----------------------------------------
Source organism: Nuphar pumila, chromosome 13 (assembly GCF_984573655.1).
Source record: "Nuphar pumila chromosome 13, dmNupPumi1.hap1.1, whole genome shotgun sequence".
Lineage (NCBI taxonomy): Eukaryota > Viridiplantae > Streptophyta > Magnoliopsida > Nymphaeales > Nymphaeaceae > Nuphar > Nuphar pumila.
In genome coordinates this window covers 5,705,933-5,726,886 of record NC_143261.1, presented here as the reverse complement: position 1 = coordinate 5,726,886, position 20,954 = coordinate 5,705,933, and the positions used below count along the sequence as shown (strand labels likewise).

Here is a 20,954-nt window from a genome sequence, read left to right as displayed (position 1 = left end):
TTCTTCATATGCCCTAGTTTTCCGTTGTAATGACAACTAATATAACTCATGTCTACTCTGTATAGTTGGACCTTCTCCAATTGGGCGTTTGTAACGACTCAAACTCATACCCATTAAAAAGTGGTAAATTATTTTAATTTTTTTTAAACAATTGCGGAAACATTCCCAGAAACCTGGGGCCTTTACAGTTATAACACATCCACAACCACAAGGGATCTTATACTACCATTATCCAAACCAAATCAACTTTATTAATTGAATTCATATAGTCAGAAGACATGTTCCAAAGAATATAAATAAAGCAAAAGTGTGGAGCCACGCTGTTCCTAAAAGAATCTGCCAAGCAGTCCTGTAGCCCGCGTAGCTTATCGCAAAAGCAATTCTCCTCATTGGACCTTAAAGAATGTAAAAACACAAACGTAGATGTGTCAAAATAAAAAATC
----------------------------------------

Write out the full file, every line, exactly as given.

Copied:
Source organism: Nuphar pumila, chromosome 13 (assembly GCF_984573655.1).
Source record: "Nuphar pumila chromosome 13, dmNupPumi1.hap1.1, whole genome shotgun sequence".
Lineage (NCBI taxonomy): Eukaryota > Viridiplantae > Streptophyta > Magnoliopsida > Nymphaeales > Nymphaeaceae > Nuphar > Nuphar pumila.
In genome coordinates this window covers 5,705,933-5,726,886 of record NC_143261.1, presented here as the reverse complement: position 1 = coordinate 5,726,886, position 20,954 = coordinate 5,705,933, and the positions used below count along the sequence as shown (strand labels likewise).

Here is a 20,954-nt window from a genome sequence, read left to right as displayed (position 1 = left end):
TTCTTCATATGCCCTAGTTTTCCGTTGTAATGACAACTAATATAACTCATGTCTACTCTGTATAGTTGGACCTTCTCCAATTGGGCGTTTGTAACGACTCAAACTCATACCCATTAAAAAGTGGTAAATTATTTTAATTTTTTTTAAACAATTGCGGAAACATTCCCAGAAACCTGGGGCCTTTACAGTTATAACACATCCACAACCACAAGGGATCTTATACTACCATTATCCAAACCAAATCAACTTTATTAATTGAATTCATATAGTCAGAAGACATGTTCCAAAGAATATAAATAAAGCAAAAGTGTGGAGCCACGCTGTTCCTAAAAGAATCTGCCAAGCAGTCCTGTAGCCCGCGTAGCTTATCGCAAAAGCAATTCTCCTCATTGGACCTTAAAGAATGTAAAAACACAAACGTAGATGTGTCAAAATAAAAAATC